Bank of England says big lenders could fail without hitting customers or taxpayer

Britain’s biggest banks are no longer too big to fail and could continue to provide vital services even if they are going through a crisis, a new report suggests.

The Bank of England (BoE) said that all eight of the major UK high street banks it had assessed would be able to fail without major knock-on effects, but it did find “shortcomings” in three of the banks’ plans.

“Today's publication shows that if a major UK bank failed today it could do so safely: remaining open and continuing to provide vital banking services to the economy,” the central bank noted.

“Shareholders and investors, not taxpayers, will be first in line to bear the costs, overcoming the ‘too big to fail’ problem.”


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If proven true in an actual crisis, it could save the Treasury billions of pounds.

In the aftermath of the 2008 financial crash, the UK government was forced to use £137 billion of public money to prop up the banks, protecting shareholders and investors.

“Even despite that support, the disruption to the financial system contributed to the UK and global recession that followed. We cannot forget these lessons,” the BoE said.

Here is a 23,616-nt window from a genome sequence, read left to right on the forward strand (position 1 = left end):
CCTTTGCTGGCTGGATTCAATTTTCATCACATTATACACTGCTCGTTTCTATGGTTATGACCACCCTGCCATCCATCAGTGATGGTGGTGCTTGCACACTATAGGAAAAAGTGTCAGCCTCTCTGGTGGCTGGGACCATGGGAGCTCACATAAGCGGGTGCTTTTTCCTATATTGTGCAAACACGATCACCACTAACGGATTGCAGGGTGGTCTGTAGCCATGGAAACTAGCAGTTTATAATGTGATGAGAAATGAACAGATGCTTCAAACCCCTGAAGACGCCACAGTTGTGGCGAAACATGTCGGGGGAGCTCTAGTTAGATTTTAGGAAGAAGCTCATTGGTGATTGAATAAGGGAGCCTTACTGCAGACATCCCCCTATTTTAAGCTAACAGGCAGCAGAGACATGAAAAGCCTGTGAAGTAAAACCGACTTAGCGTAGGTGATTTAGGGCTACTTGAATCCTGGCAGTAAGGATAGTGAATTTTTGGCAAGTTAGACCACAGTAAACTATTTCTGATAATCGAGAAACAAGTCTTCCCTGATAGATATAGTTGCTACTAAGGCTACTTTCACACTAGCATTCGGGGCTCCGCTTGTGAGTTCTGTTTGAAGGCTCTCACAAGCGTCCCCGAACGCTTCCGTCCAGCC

It was this that sparked the need for the so-called resolvability tests which the central bank will now be performing every two years.


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The assessment of the big banks was conducted by the Bank of England. Picture: Getty Images

High street lenders will have to submit their plans to officials on what will happen in the event that they fail.

In the first such publication, the BoE rated several different parts of the banks’ plans. It found that there were no “deficiencies” or “substantive impediments” - the two worst assessments - in any of the plans.

Officials did identify “shortcomings” - the middle out of five scores - in how HSBC, Bank of Scotland owner Lloyds and Standard Chartered approached getting enough financial resources to be able to take the preferred path. It also found two further shortcomings in the plans of HSBC and Standard Chartered.


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There were six banks whose plans contained “areas for further enhancement” - the second best assessment that the BoE could give.

These included two for Barclays, two for HSBC, one for Nationwide, two for NatWest, one for Standard Chartered, and three for Virgin Money.

Only Santander UK’s plan escaped unscathed from the assessment.

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